My plan for my country is, during the first four years, restore just governance and meet world standards; and, in the next four, reinvent ourselves and seek excellence. Many of my key programs require a long period to be implemented. So, regarding my legacy, ask me again in four years.

2. Tsai Ing-wen

TIME: Why should you be elected?

Tsai: Because I am the better leader … I want to make a difference. The way the government conducts its business has to be changed. The leader has to be someone who has that sort of determination, and we do not see this kind of determination in the current president.

Given that Taiwan has not suffered any great disaster, the incumbent would normally have the advantage. But the polls are very close. Why?

He is not enjoying this advantage. People are not happy with the way government resources are being distributed. The wealth gap is bothering a lot of people. People want a fairer government, a fairer president to reallocate the resources of the government. The No. 1 problem people are facing is looking for a job that he or she likes. The president is apparently very proud of what he has done in the cross-strait area, but there are lots of people who are unhappy with how he conducts business in this area too.

How would you handle cross-strait relations differently?

[Ma] believes that the way to rescue the economy here is to get closer to China. He wants to get concessions, he wants to get benefits from China, and so he fools himself to accept the political conditions set by the Chinese. China knows it very well, and while they are giving all these concessions to us, they want something in return. If we want to have peaceful relations with China, that is fine. But if the way you keep peace and stability in a relationship is to move Taiwan closer and closer to China while China is still a very much an authoritarian regime—it is not a democracy yet, not a decent market economy—there are a lot of risks involved. A lot of people are concerned that we are moving so close and so quickly to China that we would at some point pass the point of no return, meaning the only way, the only option is to be with China in the future rather than being on our own. Many people here still want to have that option open because they haven’t made up their mind yet. As a democracy, the leader cannot make this vital decision for the people.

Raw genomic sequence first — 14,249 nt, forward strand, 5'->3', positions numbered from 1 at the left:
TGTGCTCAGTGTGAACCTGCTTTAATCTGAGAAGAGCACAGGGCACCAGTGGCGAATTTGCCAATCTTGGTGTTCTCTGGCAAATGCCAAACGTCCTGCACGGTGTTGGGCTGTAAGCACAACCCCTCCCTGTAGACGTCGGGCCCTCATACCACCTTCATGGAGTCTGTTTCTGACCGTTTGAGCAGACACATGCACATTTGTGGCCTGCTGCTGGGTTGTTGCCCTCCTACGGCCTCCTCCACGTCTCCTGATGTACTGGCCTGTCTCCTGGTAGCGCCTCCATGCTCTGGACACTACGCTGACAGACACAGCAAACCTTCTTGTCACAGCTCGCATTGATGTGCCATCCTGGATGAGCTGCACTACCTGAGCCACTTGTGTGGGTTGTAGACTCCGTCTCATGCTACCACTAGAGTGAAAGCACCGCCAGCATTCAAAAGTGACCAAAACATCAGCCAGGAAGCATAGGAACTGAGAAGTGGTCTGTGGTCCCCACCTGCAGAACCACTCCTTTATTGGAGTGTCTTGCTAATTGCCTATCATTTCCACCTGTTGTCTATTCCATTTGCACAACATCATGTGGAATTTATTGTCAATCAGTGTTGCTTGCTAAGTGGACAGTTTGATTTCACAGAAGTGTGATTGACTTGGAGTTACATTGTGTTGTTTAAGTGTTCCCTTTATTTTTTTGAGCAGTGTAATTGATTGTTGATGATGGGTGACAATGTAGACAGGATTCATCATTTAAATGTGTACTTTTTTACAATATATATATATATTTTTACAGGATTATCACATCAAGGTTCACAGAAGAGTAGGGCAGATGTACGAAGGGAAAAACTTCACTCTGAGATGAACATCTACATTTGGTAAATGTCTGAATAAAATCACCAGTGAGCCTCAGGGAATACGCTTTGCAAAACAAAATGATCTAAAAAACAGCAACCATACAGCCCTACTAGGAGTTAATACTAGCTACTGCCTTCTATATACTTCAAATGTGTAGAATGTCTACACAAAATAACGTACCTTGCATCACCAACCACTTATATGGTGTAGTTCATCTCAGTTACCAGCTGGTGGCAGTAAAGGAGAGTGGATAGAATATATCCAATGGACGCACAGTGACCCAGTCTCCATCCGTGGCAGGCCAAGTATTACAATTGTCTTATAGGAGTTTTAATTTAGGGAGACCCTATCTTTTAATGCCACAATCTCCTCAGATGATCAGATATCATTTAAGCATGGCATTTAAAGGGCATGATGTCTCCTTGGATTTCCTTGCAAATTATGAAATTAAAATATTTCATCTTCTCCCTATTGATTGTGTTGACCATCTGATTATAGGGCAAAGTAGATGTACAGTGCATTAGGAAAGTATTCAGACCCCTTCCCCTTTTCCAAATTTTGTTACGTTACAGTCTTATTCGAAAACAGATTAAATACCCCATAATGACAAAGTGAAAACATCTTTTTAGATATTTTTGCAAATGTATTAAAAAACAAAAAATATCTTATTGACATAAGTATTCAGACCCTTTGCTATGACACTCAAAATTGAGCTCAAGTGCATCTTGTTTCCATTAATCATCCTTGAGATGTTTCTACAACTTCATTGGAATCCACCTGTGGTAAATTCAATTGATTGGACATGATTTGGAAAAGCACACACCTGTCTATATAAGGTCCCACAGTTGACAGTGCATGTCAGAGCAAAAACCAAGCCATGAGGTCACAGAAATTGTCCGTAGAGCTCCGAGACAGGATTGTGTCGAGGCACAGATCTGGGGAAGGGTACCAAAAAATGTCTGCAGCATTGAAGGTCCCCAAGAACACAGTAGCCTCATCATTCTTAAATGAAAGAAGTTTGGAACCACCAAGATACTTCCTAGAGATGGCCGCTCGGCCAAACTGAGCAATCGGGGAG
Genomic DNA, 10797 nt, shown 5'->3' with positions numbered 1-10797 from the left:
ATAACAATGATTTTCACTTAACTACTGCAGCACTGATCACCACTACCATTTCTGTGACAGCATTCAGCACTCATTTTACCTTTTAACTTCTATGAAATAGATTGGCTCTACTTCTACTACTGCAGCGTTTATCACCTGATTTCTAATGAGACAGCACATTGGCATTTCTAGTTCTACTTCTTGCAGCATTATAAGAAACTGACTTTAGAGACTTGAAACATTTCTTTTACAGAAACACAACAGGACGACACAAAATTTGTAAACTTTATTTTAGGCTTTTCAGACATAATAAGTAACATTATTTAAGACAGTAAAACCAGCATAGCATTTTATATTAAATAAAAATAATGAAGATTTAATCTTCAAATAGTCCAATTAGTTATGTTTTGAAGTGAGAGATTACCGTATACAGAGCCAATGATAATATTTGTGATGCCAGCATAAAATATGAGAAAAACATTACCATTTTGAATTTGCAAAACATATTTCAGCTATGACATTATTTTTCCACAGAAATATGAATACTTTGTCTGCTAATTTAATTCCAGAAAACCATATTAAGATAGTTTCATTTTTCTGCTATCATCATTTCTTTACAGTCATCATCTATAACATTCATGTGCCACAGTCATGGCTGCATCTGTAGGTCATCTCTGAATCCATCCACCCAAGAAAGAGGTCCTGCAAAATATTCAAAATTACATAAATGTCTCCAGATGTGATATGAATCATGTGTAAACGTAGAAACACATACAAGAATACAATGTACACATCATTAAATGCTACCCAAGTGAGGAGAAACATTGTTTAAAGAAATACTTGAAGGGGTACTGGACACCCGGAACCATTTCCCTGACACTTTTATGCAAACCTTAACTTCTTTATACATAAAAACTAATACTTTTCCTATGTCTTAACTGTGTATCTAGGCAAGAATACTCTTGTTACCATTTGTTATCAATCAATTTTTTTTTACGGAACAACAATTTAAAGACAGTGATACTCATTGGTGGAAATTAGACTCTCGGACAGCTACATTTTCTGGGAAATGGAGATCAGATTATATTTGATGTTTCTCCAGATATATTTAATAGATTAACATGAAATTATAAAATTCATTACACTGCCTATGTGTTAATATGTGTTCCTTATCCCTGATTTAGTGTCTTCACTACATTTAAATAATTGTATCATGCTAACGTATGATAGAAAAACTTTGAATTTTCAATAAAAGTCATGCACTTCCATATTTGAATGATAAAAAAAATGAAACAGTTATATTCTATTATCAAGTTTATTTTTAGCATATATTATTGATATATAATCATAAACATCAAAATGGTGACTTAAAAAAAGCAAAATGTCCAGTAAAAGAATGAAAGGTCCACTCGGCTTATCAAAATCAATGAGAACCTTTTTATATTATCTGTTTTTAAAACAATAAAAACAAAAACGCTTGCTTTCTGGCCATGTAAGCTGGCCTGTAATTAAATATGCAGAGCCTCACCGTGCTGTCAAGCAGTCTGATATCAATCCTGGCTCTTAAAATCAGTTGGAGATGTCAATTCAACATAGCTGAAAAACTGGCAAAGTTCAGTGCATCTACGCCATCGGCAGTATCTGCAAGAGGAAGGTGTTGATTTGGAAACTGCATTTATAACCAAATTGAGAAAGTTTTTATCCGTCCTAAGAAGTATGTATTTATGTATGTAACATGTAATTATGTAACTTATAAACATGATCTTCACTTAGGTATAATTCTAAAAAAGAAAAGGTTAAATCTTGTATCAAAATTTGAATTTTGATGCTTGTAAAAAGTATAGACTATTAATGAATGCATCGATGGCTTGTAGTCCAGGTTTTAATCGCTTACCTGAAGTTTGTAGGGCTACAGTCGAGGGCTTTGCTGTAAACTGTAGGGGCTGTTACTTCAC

Do you accept that engagement with China is essential for Taiwan, as it is for any government, economy or society anywhere?

We should have a normal relationship with them; by normal I mean we follow international rules and use multilateral frameworks to form our relationship in trade and economic areas. We treat China as a normal trading and economic partner.

The U.S. seems to prefer, in terms of its relations with Beijing, the status quo: Ma. What is the sense you got when you recently went to Washington D.C.?

My sense is that, of course, there are some people in the government in Washington D.C. who have a certain preference, but I was told, repeatedly, by different agencies of the U.S. government that this is not their official position.

You have been a head of Taiwan’s Mainland Affairs Council. The Chinese know you, and you know them. Do the Chinese have a more sophisticated understanding now of the complexities in Taiwan than before?

They have a better understanding of what we are and what we are after, but it is still not enough. Sometimes they have difficulty interpreting the events here correctly. And sometimes they would tend to use the interpretation by the KMT’s politicians or supporters.

How important is the U.S. relationship to you?

It is a very, very important factor. We need the market there, the technology, the business network. Politically, of course, the U.S., despite the flaws in its systems, is still a democracy—we like to associate with democracies. And strategically, the U.S. is a counter-balance to China, a rising China that is not yet a democracy. We are not facing China alone; we are facing China together with a lot of other people in the region.

-With reporting from Natalie Tso